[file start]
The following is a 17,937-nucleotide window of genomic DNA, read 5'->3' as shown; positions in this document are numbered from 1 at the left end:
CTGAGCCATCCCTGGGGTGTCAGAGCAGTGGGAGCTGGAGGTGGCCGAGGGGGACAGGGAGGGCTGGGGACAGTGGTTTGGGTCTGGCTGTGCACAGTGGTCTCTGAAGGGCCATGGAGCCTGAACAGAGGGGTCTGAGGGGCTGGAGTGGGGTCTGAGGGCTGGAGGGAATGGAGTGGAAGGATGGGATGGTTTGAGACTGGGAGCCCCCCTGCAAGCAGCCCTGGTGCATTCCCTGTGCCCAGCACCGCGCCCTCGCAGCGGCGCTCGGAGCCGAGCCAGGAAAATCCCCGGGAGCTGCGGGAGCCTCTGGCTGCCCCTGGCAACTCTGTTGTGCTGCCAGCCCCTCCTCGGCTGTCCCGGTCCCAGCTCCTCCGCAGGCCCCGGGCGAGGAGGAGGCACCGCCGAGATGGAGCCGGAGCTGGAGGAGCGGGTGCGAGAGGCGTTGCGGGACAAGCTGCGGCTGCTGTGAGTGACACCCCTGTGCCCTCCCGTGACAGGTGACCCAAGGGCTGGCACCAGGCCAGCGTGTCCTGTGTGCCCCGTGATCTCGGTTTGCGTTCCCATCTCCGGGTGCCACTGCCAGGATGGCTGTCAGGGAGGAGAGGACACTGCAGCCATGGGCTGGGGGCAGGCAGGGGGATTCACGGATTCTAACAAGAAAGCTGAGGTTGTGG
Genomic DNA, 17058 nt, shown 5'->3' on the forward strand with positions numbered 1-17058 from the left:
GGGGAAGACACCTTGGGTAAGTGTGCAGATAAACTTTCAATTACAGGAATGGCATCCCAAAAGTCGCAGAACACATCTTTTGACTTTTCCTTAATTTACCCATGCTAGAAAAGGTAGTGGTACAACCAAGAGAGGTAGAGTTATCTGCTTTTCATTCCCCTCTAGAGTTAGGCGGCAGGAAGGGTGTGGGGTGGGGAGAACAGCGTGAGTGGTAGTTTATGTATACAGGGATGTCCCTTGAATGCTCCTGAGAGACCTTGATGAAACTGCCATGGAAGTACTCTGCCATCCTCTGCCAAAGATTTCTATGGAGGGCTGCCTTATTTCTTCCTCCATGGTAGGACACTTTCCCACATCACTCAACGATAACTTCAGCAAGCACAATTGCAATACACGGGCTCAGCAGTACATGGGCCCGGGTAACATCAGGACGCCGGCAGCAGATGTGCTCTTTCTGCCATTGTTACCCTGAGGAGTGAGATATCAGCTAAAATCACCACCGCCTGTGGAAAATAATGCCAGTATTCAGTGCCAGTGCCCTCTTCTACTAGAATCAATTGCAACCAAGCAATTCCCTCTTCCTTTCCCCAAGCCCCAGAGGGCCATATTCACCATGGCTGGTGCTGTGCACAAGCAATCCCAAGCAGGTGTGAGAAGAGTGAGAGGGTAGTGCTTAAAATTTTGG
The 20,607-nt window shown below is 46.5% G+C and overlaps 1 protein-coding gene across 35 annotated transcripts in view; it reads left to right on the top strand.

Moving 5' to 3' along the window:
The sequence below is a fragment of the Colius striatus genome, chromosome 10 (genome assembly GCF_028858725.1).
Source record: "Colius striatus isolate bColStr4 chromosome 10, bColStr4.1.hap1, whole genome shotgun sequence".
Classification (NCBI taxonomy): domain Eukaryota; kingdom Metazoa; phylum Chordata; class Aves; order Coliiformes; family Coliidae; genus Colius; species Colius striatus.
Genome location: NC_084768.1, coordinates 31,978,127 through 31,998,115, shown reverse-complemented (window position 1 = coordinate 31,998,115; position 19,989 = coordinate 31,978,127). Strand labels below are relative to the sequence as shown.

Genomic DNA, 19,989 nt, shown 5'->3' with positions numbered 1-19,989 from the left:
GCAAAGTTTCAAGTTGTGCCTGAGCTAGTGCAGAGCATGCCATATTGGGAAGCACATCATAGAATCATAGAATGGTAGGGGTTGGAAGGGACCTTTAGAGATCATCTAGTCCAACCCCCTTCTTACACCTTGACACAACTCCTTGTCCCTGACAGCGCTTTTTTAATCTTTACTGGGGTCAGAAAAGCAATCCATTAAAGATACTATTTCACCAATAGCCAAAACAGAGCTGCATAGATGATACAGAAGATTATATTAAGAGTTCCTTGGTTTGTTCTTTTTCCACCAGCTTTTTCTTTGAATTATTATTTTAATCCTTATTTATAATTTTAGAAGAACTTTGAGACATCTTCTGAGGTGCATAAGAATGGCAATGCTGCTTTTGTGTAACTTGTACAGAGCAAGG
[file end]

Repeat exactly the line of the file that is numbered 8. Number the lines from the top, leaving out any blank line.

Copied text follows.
Source record: "Colius striatus isolate bColStr4 chromosome 10, bColStr4.1.hap1, whole genome shotgun sequence".